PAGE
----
So, along with spending lots of time in the kitchen I have also been nestling into my wonderful little house. I finally made a trip to the “lumber yard” and bought a few 8’ boards to make a long block-and-board shelf in my room. This means that my clothes and books are no longer in piles on my floor. Small project, big difference. I’m also figuring out how to make hanging pots out of plastic balls that the kids buy at the stores here for around 3 Quetzales. For less than 50 cents, they don’t last terribly long as balls. I’ll be sure to post pictures when I have some herbs growing. I’m also working on finding some old tires to make some little vegetable gardens. Again, when I have them figured out I will be sure to post pictures.
While I have certainly been settling into my home, I haven’t spent all of my time in my house. The past month I have been working with the Municipality on a campaign to get people to put their inorganic garbage in plastic bottles. Right now we are focusing on 6th grade and kindergarten students. Two weeks ago we held a workshop for 6th grade teachers (between 20 and 30 showed up) and this past Friday we held a workshop for kindergarten teachers (around 50 showed up). At each of the workshops I gave a presentation on non-formal and environmental education and we handed out a manual that I had written (all based on Peace Corps training, I just put it on paper in Spanish). Then, the municipality introduced a competition between the classrooms to see who could collect the most plastic bottles filled with inorganic garbage. The top three classrooms in 6th grade will win 100 lunches from the Municipality for their graduation ceremony. The top three classrooms in Kindergarten will get piñatas from the municipality for children’s’ day. The teachers have to sign up with the Municipality in order to be part of the competition and each of the children in the classroom and the teacher sign and “agreement” with the municipality saying that they take responsibility for their part in taking care of our environment.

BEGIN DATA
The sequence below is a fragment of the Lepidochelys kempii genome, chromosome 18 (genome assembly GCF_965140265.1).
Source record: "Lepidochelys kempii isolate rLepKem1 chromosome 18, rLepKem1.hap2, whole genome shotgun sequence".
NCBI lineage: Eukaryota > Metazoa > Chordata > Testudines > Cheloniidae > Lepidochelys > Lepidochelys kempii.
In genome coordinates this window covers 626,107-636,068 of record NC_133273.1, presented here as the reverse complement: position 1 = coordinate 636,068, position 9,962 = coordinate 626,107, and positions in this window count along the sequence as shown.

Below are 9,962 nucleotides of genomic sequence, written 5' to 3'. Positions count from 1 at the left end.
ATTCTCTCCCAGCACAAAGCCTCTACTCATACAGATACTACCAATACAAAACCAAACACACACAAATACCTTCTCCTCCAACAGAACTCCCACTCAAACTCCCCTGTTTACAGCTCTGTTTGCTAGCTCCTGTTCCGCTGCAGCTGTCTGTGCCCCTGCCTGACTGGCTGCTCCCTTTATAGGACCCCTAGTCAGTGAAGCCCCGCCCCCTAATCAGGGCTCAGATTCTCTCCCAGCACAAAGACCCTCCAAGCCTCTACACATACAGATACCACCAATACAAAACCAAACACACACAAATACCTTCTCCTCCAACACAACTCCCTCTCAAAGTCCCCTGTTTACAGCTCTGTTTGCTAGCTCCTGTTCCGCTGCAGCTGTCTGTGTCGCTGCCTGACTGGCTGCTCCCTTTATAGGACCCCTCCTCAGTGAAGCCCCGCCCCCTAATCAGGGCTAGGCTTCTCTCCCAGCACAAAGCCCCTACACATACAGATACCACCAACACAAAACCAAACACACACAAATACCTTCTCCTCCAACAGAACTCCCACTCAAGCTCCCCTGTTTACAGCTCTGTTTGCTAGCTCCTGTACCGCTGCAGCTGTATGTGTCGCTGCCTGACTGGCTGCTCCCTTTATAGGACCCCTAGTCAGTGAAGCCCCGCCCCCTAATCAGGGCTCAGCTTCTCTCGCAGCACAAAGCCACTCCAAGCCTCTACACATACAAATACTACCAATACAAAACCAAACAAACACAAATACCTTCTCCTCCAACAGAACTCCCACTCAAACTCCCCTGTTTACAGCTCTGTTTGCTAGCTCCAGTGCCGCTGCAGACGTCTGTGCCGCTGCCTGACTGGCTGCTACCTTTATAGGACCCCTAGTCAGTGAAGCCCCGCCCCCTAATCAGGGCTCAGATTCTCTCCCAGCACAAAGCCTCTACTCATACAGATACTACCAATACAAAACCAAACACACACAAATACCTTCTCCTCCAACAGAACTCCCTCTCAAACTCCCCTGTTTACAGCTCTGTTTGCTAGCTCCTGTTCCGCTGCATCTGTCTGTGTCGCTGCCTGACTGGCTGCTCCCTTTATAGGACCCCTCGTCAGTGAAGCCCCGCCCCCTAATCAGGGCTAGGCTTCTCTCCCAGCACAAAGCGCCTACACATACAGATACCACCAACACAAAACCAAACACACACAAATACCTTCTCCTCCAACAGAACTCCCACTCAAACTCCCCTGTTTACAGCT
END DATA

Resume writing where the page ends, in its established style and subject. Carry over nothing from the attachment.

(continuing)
After they are signed up, each classroom gets a bin in which to keep their full bottles, t-shirts, baseball caps, stickers, and tri-folds about the environment. So, as a part of that I have also been going around to classrooms to talk to the kids about what we are doing and to help hand out the materials that they get for signing up to be a part of the competition. I have been absolutely amazed at the initiative that the teachers and students (as well as the Municipality) have taken! Almost every classroom we visited already had dozens of bottles filled with inorganic garbage! I put the information down on paper, and threw out a few ideas to get the ball rolling, but SO much of this has come from the Municipality and the community, and I am just tickled pink! To me, small projects that will continue in the community long after I am gone are a much bigger accomplishment than any big thing I might be able to do on my own. I don’t have words to describe how proud I am to be able to share time and experiences with such a wonderful community of people.
For those of you wondering why in the world we are encouraging people to put garbage in bottles (and spending a good chunk of time stuffing garbage in bottles myself), you should take a look at the website www.puravidaatitlan.org. We aren’t working directly with this organization, but the website is a wonderful example of just what can be accomplished with trash. Currently, Long Way Home (another US organization) is working on building a school with the bottles we are collecting, and in the near future we hope to be building our tourism office and artisan market from bottles filled with the trash that is currently littering the streets and streams. It’s a big project, and a big problem, but there are numerous benefits. I am hoping to share this technique with individuals in the states when I get back. While it may not be used there to build houses or schools, it could be used for sheds, chicken coups, planters, benches, or whatever you can dream up!
I tell the kids here all the time that they have a lot more power than they know. What they do and model affects what their friends and family do, and what happens here affects the whole world. Conversely, the choices you make in your home affect Guatemala. We’re all in this together, and I am proud to have such excellent company!
Go well, give of yourself, god(ess) bless.